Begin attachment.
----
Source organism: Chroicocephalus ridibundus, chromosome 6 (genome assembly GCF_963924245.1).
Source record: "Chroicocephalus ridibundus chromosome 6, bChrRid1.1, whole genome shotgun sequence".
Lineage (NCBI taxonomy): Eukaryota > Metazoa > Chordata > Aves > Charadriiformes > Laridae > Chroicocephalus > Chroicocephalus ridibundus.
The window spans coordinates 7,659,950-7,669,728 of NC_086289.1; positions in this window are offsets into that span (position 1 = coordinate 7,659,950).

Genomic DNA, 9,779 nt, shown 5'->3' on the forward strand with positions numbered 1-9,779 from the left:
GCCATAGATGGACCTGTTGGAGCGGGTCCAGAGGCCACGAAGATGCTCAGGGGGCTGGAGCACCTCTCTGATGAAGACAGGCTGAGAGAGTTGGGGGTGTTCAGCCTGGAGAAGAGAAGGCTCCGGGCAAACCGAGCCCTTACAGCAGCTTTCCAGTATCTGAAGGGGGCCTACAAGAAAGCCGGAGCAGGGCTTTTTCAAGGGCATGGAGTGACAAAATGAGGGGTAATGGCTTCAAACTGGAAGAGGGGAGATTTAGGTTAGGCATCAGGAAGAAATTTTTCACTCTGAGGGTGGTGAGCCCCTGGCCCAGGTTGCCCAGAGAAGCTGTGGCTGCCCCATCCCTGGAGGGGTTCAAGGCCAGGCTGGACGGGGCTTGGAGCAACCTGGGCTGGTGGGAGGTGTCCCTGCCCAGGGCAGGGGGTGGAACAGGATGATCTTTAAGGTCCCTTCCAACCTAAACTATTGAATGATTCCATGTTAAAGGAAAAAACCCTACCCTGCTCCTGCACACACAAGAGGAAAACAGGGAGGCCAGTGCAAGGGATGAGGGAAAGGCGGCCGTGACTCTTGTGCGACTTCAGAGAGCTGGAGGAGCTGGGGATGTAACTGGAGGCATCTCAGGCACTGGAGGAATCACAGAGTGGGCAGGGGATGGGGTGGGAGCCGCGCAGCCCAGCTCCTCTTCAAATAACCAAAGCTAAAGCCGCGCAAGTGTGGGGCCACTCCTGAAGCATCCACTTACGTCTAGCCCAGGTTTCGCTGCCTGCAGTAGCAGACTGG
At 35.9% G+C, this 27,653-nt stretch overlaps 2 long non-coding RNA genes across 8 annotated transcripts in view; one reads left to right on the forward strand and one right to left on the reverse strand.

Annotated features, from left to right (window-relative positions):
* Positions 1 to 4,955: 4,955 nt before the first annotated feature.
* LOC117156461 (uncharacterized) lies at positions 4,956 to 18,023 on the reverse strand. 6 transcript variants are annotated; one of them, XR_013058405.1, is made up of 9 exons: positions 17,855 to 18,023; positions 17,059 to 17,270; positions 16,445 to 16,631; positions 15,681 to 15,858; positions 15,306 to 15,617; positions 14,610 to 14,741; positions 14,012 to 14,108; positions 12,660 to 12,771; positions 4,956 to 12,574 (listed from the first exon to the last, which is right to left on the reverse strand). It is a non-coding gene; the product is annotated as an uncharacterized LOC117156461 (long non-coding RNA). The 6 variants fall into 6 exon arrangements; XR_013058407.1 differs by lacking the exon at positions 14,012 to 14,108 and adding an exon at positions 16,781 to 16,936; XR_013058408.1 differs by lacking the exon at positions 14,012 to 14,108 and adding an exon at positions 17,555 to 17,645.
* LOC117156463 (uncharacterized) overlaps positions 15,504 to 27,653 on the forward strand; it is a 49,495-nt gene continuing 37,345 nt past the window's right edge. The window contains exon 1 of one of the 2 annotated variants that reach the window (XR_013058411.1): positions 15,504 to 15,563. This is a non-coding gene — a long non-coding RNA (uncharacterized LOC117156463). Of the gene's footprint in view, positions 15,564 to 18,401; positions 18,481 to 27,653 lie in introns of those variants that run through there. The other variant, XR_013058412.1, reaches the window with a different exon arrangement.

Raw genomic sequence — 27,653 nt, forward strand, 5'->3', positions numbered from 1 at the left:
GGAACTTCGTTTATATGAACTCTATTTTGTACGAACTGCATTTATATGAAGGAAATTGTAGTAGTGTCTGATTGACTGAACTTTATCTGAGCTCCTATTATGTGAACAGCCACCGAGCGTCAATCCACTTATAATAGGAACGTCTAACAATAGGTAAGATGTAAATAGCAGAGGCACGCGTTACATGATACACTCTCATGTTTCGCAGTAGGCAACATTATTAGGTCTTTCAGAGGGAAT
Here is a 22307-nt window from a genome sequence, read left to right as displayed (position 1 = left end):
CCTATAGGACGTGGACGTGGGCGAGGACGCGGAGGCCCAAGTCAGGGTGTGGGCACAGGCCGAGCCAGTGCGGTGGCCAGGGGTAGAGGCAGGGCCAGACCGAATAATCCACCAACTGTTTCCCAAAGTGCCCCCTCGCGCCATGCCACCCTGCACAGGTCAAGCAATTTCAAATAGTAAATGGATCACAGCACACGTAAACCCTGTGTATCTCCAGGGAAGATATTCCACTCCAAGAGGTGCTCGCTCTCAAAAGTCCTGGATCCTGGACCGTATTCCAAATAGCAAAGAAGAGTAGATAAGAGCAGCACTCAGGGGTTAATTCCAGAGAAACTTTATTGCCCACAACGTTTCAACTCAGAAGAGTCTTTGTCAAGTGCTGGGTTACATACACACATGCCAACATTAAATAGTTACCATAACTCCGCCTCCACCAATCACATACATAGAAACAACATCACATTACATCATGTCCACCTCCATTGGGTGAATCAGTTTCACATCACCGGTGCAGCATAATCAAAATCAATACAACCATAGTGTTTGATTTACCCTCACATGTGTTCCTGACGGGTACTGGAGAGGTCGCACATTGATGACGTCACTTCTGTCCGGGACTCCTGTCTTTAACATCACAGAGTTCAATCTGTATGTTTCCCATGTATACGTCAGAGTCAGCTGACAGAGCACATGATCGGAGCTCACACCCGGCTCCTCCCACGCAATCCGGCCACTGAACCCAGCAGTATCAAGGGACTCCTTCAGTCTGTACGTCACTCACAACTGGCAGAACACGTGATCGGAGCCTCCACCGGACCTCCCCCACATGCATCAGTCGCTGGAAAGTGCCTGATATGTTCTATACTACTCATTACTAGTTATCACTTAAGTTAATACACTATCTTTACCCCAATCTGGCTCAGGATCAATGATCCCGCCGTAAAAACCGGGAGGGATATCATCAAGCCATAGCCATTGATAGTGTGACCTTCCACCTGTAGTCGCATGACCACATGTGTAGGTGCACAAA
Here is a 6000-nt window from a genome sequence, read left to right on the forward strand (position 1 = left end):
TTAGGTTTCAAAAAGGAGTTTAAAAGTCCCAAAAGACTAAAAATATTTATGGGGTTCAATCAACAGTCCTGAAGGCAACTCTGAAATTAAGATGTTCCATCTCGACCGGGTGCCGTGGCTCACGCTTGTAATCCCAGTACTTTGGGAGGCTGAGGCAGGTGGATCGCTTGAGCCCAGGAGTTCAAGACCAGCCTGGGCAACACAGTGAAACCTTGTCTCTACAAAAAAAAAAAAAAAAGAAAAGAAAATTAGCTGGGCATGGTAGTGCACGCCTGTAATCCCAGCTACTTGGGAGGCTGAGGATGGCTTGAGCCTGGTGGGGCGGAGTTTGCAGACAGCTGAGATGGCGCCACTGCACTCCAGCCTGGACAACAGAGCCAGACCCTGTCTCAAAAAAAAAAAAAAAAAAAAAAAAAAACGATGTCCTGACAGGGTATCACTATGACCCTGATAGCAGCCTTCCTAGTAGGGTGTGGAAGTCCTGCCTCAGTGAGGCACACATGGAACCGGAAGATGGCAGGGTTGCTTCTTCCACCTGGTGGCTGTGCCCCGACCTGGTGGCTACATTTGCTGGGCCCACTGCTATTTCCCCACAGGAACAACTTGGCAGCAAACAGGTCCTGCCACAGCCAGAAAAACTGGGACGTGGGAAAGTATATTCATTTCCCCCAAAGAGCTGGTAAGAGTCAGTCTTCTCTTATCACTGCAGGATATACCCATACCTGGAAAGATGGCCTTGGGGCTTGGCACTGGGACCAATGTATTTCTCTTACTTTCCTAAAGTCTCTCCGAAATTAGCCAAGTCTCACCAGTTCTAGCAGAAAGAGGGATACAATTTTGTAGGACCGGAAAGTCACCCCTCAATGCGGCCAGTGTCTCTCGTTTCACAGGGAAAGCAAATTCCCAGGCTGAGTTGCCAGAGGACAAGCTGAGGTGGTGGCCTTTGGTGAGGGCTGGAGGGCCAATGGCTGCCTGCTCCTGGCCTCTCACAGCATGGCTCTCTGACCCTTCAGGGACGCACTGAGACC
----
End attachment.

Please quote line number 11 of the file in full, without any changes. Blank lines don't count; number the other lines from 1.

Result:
* LOC117156463 (uncharacterized) overlaps positions 15,504 to 27,653 on the forward strand; it is a 49,495-nt gene continuing 37,345 nt past the window's right edge. The window contains exon 1 of one of the 2 annotated variants that reach the window (XR_013058411.1): positions 15,504 to 15,563. This is a non-coding gene — a long non-coding RNA (uncharacterized LOC117156463). Of the gene's footprint in view, positions 15,564 to 18,401; positions 18,481 to 27,653 lie in introns of those variants that run through there. The other variant, XR_013058412.1, reaches the window with a different exon arrangement.